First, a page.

How do you reduce portion size without feeling deprived? This is a challenging issue when you’re used to eating restaurant-sized food portions.
When you’re trying to lose weight, you might start by eating less.
But how do you scale back your portions without going hungry?
Thankfully, there are several strategies you can use to cut calories while keeping hunger at bay.
Easy Ways to Reduce Portion Size without Deprivation
1. Make at Least Half Your Plate Veggies
Vegetables have lots of filling water and fiber, but not a lot of calories.
By replacing half the starch or protein of your meal with non-starchy vegetables, you can eat the same volume of food and still slash overall calories.
And research has shown that the amount of food you eat is a factor in feeling full. Try scaling down the portions of other foods and fill the rest of your plate with non-starchy vegetables.
You can apply this same concept when making mixed dishes. Just add more vegetables to your favorite recipes to make them lower in calories and more nutrient-dense.
2. Eat Protein with Every Meal or Snack
Science has repeatedly shown that protein increases feelings of fullness more than carbs or fat.
The researchers found that individuals who ate the protein-rich meals felt fuller in both the short and long term, compared to when their meals contained half that amount of protein.
Focus on lean sources of protein, such as eggs, skinless poultry, dairy, seafood and fish. Plant-based proteins are also good choices, and may include beans, bean dips, tofu and nut butters.
3. Drink Water with Your Meal
Drinking calorie-rich beverages like juice or soda doesn’t make you feel full, but does leave you with extra calories you don’t need.
Drink water or other zero-calorie beverages with your meal to quench your thirst without increasing your calorie intake.
4. Begin with a Vegetable Soup or Salad
It might seem counterintuitive to eat more courses in order to eat less food, but starting your meal with a soup or salad can help you do just that.
Light vegetable soups and salads have something in common: they have a high-water content, are full of fiber-rich veggies and are generally low in calories.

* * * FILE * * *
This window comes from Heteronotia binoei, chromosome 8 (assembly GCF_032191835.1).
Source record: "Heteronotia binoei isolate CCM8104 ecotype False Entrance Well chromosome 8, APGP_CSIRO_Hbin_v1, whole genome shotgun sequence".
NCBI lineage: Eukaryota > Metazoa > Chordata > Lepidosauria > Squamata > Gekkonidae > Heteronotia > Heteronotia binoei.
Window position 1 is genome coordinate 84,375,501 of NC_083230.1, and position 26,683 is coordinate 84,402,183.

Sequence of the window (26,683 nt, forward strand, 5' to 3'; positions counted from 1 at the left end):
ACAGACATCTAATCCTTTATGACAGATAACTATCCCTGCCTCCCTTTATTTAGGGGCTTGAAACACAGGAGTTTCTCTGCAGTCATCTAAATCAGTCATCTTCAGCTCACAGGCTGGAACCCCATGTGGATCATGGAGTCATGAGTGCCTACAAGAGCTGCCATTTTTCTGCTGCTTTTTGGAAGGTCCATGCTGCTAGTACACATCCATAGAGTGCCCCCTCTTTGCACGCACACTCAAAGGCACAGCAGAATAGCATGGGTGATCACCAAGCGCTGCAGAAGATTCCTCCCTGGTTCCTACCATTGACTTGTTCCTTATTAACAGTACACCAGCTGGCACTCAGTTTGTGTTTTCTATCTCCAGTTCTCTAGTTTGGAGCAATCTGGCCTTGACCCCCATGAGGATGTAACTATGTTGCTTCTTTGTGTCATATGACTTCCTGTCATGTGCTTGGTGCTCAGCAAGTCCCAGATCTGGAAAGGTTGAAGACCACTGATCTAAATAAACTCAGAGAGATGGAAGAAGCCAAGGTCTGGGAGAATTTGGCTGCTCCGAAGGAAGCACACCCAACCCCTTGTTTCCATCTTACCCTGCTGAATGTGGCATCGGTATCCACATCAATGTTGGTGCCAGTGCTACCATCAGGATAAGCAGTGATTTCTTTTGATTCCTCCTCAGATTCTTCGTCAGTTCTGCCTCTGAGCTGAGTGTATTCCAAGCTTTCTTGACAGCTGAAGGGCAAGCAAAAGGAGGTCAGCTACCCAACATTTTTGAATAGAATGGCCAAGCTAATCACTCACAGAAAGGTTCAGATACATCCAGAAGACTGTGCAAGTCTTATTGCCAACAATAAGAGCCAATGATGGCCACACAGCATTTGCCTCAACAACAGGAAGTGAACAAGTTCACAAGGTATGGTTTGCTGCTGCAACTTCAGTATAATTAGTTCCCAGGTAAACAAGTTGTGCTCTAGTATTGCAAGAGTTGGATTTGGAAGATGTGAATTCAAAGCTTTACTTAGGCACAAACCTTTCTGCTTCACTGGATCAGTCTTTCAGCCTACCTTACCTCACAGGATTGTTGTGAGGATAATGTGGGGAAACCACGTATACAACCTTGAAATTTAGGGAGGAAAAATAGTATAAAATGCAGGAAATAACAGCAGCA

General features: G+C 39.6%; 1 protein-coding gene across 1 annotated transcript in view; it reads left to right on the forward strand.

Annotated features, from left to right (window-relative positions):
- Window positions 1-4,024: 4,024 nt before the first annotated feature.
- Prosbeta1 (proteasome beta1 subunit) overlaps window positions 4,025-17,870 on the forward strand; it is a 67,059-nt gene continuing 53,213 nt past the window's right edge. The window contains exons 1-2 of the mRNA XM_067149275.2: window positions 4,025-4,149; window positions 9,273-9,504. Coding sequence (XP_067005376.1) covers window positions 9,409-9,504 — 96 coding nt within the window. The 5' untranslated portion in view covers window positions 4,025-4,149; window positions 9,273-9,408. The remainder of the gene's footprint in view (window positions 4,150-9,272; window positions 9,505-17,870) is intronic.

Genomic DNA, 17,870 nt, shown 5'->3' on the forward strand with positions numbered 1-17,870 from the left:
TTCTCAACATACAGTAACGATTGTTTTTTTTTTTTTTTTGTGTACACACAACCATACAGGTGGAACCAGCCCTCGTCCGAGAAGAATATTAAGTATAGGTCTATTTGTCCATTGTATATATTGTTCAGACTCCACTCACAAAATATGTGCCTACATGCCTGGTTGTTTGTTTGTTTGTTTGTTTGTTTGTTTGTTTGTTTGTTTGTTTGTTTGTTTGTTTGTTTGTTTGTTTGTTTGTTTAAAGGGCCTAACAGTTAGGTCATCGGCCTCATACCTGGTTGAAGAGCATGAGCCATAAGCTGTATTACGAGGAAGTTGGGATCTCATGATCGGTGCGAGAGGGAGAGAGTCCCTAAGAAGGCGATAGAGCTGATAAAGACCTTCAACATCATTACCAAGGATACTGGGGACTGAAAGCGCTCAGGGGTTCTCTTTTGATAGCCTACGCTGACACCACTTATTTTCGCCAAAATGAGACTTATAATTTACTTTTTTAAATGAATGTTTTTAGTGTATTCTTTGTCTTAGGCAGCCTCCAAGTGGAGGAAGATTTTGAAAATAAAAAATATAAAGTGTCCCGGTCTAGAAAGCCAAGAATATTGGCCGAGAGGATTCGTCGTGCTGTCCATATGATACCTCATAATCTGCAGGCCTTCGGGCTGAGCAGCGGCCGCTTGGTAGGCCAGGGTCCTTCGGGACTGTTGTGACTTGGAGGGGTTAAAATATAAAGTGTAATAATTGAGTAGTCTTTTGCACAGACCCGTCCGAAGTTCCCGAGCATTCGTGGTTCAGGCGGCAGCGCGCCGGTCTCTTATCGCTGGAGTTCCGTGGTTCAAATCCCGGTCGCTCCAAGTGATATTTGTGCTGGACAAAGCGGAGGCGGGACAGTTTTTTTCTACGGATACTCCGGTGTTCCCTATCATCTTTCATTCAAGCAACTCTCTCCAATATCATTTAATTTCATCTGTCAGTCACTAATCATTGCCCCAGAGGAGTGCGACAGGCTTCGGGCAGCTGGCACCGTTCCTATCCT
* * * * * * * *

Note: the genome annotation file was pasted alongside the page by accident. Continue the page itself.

This high-fiber, high-water combo seems to be a great way to curb subsequent calorie intake.
5. Use Smaller Plates and Forks
It might sound strange, but the size of your plates and eating utensils affects how much you eat.
And when you have more on your plate, you’re likely to eat more.
So, harness the power of illusion and use a smaller plate and utensils. The same portion will look bigger and you’ll likely eat less.
6. Eat Mindfully
Distracted eating tends to lead you to eat more, not just at that meal, but for the rest of the day.
Mindful eating, the practice of paying full attention to what you eat without distractions, helps you notice your body’s hunger and fullness cues, so that you can actually know when you’ve had enough.
Mindfulness can also help you distinguish between physical hunger and emotional hunger.
When you feel hungry, ask yourself if you’re actually hungry or if you’re just wanting to eat because you’re bored or experiencing another emotion.
If you’re in the habit of eating emotionally, try some other strategies before eating, such as going for a walk, exercising, having a cup of tea or journaling.
And instead of multitasking at mealtime, try setting aside at least 20 minutes to tune into your food, taking time to smell it, taste it and feel its effect on your body.
7. Spice Up Your Meals
Adding hot peppers to your food may help you eat less.
A compound in hot peppers called capsaicin can actually help reduce appetite and hunger. If you can’t take the heat, ginger may have a similar effect.
8. Eat More Soluble Fiber
In general, fiber-rich foods can help you feel full.
And foods with soluble fiber, such as oatmeal, pears and beans, are particularly filling. That’s because soluble fiber holds more water, giving it bulk.
In the digestive tract, soluble fiber produces a thick gel that helps slow digestion, keeping hunger at bay.
Click here to read more about how to reduce portion size.